Sights inside the Cathedral:

DSC_0701To Verulamium Park (and a stop for ice cream)!



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Remnants of a Roman Town

What I Wore:


Hat: antique store find
Fur collar: estate sale gem ($7.00!!)
Blouse: Gap
Cardigan: H&M
Belt: Zara
Pencil Skirt: Zara
Wallet/ Purse: Fossil
Shoes: Stubbs and Wootton


Moor From the North: Bronte Country

There is a small place in the heart of every 19th-century British literature devotee that longs to walk across a moor. What is a moor? we ask. No one really knows, but we have a vague idea— it’s how Elizabeth won Darcy. If you walk around one for long enough, you might find Heathcliff, or if you’re particularly unlucky, the dread Count Fosco looming around Blackwater. They seem to be common places, but are rumored to have particularly bad weather and a lot of fog through which people trek for miles somewhere between early breakfast and tea time.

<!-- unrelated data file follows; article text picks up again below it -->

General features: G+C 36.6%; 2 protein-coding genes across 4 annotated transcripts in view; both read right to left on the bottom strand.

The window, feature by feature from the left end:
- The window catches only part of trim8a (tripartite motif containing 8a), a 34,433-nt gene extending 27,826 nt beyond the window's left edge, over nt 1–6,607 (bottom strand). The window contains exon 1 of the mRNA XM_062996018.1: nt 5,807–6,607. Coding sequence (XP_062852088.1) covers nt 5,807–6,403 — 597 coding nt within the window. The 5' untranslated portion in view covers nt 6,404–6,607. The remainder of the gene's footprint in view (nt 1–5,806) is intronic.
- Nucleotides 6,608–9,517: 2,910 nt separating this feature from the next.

I had expressed my long curiosity of these mysterious places to my friend Olivia, who I met during my time at Oxford. It was then that I found out she lived in northern England, near the Lake District. Being a fellow enthusiast of English literature, she graciously invited me to visit, on what was to be rather a pilgrimage to the towns of Great British authors (Wordsworth! The Brontes! Beatrix Potter!). To get ready for our adventure, Liv packed me a care package full of Northern food. I was converted by Rhubarb and Clotted Cream Swirls.


Yorkshire Tea and Lancashire Cheese!

Our first stop was Bronte Country, or the village of Haworth in Yorkshire to see the Haworth parsonage (where all three sisters lived and in which Wuthering Heights and Jane Eyre were written). However, along the way we made a small detour into Rose & Co., and old school apothecary (and the background in the pictures), and a few vintage shops where I procured the navy velvet turban I’m wearing.


Rose & Co.


Downtown Haworth


Pasture behind the Bronte’s House